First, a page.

Food security

Schools face backlash for "shaming" students over lunch debt

Illustration of a school lunch tray full of food in a prison cell
Illustration: Sarah Grillo/Axios

Schools across the country are cracking down on school lunch debt, and some are getting public and political backlash for "shaming" low-income students who haven't paid their lunch tabs with tactics such as threatening to put them and their siblings in foster care and using collection agencies.

Why it matters: Children from low-income families can qualify for free and reduced-price breakfast and lunch at their schools, which receive federal funds for the meals served. As national demographics shift and budgets are stretched, some school districts are seeing an influx of eligible students, creating enrollment delays, errors and negative balances.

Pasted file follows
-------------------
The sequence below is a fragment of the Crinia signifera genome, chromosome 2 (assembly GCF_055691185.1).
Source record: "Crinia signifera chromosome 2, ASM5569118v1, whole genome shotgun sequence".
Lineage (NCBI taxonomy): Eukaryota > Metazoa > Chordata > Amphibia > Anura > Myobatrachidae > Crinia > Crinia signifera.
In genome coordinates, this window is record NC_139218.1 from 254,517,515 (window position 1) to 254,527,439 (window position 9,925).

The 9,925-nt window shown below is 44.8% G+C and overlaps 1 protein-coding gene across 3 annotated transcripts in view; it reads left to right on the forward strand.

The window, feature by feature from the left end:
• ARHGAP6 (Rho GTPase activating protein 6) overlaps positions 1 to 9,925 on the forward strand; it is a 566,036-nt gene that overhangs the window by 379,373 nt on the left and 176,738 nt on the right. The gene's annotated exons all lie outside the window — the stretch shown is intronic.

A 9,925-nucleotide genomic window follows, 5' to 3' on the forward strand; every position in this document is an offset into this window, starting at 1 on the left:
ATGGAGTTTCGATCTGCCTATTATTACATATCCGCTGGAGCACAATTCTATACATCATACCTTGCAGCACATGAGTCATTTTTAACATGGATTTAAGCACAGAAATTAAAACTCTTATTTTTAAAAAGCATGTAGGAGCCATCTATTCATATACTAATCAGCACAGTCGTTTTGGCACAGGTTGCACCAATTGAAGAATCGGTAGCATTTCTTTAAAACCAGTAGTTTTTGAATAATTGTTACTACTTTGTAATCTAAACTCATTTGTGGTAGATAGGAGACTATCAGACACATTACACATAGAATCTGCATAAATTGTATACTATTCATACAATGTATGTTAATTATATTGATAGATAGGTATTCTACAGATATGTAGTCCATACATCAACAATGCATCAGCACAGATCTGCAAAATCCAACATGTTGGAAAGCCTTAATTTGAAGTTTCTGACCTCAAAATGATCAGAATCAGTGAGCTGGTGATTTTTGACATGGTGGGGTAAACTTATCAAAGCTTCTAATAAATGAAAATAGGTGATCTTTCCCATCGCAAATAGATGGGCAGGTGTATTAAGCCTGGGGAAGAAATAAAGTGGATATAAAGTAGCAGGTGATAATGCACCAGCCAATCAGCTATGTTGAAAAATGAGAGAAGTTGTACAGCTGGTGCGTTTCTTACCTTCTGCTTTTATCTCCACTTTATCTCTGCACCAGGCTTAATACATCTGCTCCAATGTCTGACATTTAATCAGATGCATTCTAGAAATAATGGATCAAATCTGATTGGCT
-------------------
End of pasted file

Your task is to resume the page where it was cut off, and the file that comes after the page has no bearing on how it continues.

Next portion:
Seniors are increasingly going hungry

Nearly 8% of Americans 60 and older were "food insecure" in 2017, according to a study by Feeding America. This translates to 5.5 million seniors — a number that has more than doubled since 2001, Time reports with Kaiser Health News.

The state of play: The number of hungry seniors has risen along with our awareness of the social determinants of health. While keeping people fed is important, it's also cheaper than caring for them down the line when they're sick — which is often what happens to people who don't have the food they need to live a healthy life.